DALLAS, TEXAS - Dallas residents are waking up this morning to the deadliest day for police officers since September 11, 2001.

At 7:00 last night, protesters gathered in a Dallas park and began marching through the streets of downtown. They were responding to officer-involved shootings in Louisiana and Minnesota. The rally was peaceful; police officers were present and were conversing with the crowd.

Just before 9 PM, as Dallas Mayor Mike Rawlings said, "Our worst nightmare happened" ...

 • read the rest of this commentary ...

Friday, July 01, 2016

Added to my virtual bookshelf ... Downtime by Cynthia Felice

In her book "Downtime," Cynthia Fleece offers us a love story and a science fiction story ... maybe it's the guy in me, but I wish there could have been a little more 'science' in the story.

Don't get me wrong ... I enjoyed the read, and I recommend it to others. It's a recent addition to a long tradition of stories that illustrate the complications that arise when love blossoms across a disjointed time stream. Rod Serling tackled it 50+ years ago in "The Long Morrow" ... and before that, there was F. Scott Fitzgerald's "The Curious Case of Benjamin Button." It's still makes for a good story today in films and television ... and in books like "Downtime."

My gripe about 'more science?' I blame it on my biblio-upbringing. Fifty-some years ago, my introduction to science fiction was through hand-me-down paperbacks of stories by Isaac Asimov and Arthur Clark, and later on some Robert Heinlein and Ray Bradbury ... good fiction, good storytelling, with generous doses of of good (if hypothetical at the time) science and technology added to the mix.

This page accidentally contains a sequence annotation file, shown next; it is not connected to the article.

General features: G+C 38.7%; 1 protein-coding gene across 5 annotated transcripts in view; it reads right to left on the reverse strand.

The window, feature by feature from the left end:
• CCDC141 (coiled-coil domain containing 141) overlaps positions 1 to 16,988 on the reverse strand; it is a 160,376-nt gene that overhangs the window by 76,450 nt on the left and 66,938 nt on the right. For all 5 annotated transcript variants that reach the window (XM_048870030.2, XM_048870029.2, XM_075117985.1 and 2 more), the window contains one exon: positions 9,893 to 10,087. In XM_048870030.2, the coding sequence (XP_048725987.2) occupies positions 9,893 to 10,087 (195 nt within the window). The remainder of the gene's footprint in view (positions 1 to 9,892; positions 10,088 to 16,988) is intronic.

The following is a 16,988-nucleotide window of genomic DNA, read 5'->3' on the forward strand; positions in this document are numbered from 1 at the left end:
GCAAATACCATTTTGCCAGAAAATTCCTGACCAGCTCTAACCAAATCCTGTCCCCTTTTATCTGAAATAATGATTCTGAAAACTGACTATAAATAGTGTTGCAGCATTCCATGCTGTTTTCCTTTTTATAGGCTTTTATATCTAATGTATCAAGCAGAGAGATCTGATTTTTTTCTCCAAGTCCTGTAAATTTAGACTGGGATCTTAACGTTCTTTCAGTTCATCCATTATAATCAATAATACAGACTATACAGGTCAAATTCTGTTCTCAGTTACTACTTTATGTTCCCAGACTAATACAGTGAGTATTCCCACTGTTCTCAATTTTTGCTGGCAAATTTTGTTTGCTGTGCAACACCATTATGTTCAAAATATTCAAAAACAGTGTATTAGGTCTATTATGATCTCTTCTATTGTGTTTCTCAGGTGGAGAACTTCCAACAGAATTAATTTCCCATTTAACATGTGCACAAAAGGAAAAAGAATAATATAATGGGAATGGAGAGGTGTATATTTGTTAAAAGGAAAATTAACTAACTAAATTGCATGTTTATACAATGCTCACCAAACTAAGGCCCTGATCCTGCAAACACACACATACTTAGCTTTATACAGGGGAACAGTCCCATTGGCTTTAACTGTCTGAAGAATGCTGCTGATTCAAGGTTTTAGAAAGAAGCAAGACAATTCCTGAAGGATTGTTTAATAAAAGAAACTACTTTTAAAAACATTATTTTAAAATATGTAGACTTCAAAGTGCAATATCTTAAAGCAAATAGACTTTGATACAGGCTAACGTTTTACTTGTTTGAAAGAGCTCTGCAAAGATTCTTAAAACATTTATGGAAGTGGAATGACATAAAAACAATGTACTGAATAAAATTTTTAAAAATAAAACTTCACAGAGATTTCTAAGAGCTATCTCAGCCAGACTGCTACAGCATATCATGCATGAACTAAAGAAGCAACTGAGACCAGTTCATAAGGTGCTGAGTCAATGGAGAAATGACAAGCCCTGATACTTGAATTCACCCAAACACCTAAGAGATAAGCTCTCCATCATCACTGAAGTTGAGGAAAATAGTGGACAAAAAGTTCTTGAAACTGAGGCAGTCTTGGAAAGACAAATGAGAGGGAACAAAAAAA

While I read through "Downtime," eager to get to the conclusion to see how the characters might fare and the story might end, I also found myself wishing for a little more detail on the jelly bean, the stellerator ... and, of course, that all-important elixer.

BUT, while I've devoted a lot of words to my little gripe ... it really is a LITTLE matter. All-in-all, I recommend "Downtime" to you as a good read, and a good addition to that tradition I mentioned earlier ... illustrating the complications that arise when love blossoms across a disjointed time stream. You'll want to read "Downtime" to the end ... and discover whether those complications might be overcome.

NOTE: I received a free e-copy of this work through LibraryThing in exchange for a review.

Thursday, June 16, 2016

Added to my virtual bookshelf ... Colonel Stierlitz by Robin Wyatt Dunn

I needed to take a break after a few pages of Robin Wyatt Dunn's "Colonel Stierlitz" ... not due to any fault in the book itself, but to bring myself up-to-speed on the book's protagonist, the literary/television/film tradition from which Dunn drew the protagonist, and the original creator of that tradition.

I recommend those who want to read Dunn's novella do the same ... and I certainly DO recommend reading "Colonel Stierlitz."

Imagine a vodka-fueled, stream-of-SUB-consciousness journey through the heart and mind of a Soviet agent ... a journey that takes him around the planet (and even off the planet) ... as a man or as a horse, by himself or with an incredible array of companions, pursuing missions and activities that stretch credibility while fending-off antagonists that include Swedish agents, a reanimated Stalin, and Yulian Semyonov (that "original creator" I mentioned in my first paragraph).

Think of a cocaine-fueled Sherlock Holmes dating Irene Adler as he deals with Moriarty and Doyle, or a martini-fueled James Bond dating Miss Moneypenney as he deals with Blofeld and Fleming, and you have some idea of what to expect in "Colonel Stierlitz."

The novella is not for everyone ... if you wish an easy read, with a conclusion that ties-up all the ends nicely, I cannot recommend it. But if you would like to stretch yourself some, I VERY MUCH recommend it.

And really, 'stretching' can be a good thing for readers. I did it fifty years ago when I tackled Thomas Pynchon's "The Crying of Lot 49," and it was good for me. And while I do NOT place Dunn's work on the same level as Pynchon's, I certainly DO recommend "Colonel Stierlitz" to you as a stretching exercise, a glimpse into a bygone Russian literary tradition, and (most of all) a good read.

NOTE: I received a free e-copy of this work through LibraryThing in exchange for a review.